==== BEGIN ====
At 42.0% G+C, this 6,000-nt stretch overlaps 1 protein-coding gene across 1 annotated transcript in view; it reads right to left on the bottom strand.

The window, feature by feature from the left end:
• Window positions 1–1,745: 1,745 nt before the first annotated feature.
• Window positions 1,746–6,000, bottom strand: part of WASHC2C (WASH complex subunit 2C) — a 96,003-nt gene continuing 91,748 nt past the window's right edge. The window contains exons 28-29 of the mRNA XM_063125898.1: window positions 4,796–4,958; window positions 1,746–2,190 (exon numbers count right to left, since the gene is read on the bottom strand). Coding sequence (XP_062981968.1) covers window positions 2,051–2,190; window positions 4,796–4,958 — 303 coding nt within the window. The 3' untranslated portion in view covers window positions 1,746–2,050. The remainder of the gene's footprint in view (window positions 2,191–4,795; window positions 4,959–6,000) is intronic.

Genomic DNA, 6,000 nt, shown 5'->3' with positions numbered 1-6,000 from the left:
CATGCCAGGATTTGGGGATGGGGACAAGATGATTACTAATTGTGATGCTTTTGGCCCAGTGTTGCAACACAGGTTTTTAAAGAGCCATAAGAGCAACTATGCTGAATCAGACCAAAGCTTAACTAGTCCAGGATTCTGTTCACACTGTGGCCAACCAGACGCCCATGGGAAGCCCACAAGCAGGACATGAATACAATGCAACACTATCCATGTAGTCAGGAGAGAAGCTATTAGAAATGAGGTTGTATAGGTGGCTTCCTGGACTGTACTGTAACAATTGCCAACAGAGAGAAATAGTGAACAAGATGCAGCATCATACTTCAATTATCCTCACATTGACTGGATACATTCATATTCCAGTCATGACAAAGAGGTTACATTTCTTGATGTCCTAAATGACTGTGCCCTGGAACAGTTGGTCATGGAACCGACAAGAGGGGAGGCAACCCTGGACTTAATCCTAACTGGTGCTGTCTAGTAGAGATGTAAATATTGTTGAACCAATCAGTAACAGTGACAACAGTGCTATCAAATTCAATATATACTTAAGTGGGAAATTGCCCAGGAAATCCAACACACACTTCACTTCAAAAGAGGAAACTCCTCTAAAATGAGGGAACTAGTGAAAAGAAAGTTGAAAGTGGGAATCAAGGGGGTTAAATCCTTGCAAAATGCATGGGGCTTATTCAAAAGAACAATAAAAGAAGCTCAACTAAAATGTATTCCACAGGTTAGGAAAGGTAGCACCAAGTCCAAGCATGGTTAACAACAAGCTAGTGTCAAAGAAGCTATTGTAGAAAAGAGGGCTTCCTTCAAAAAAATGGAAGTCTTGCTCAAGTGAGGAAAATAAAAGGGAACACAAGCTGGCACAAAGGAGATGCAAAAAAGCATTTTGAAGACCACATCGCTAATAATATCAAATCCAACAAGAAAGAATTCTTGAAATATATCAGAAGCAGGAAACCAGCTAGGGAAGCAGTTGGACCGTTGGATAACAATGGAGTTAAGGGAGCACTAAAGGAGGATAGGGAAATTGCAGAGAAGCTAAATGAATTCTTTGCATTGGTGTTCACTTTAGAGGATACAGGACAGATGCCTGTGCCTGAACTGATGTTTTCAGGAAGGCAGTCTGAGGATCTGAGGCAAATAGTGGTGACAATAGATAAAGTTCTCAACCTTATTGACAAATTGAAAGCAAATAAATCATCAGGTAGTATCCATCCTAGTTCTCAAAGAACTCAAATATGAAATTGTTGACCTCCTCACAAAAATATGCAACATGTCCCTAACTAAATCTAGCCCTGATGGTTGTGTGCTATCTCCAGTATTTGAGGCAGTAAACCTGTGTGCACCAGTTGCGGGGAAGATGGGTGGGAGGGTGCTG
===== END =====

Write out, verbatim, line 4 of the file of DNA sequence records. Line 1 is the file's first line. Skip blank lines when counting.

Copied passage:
• Window positions 1,746–6,000, bottom strand: part of WASHC2C (WASH complex subunit 2C) — a 96,003-nt gene continuing 91,748 nt past the window's right edge. The window contains exons 28-29 of the mRNA XM_063125898.1: window positions 4,796–4,958; window positions 1,746–2,190 (exon numbers count right to left, since the gene is read on the bottom strand). Coding sequence (XP_062981968.1) covers window positions 2,051–2,190; window positions 4,796–4,958 — 303 coding nt within the window. The 3' untranslated portion in view covers window positions 1,746–2,050. The remainder of the gene's footprint in view (window positions 2,191–4,795; window positions 4,959–6,000) is intronic.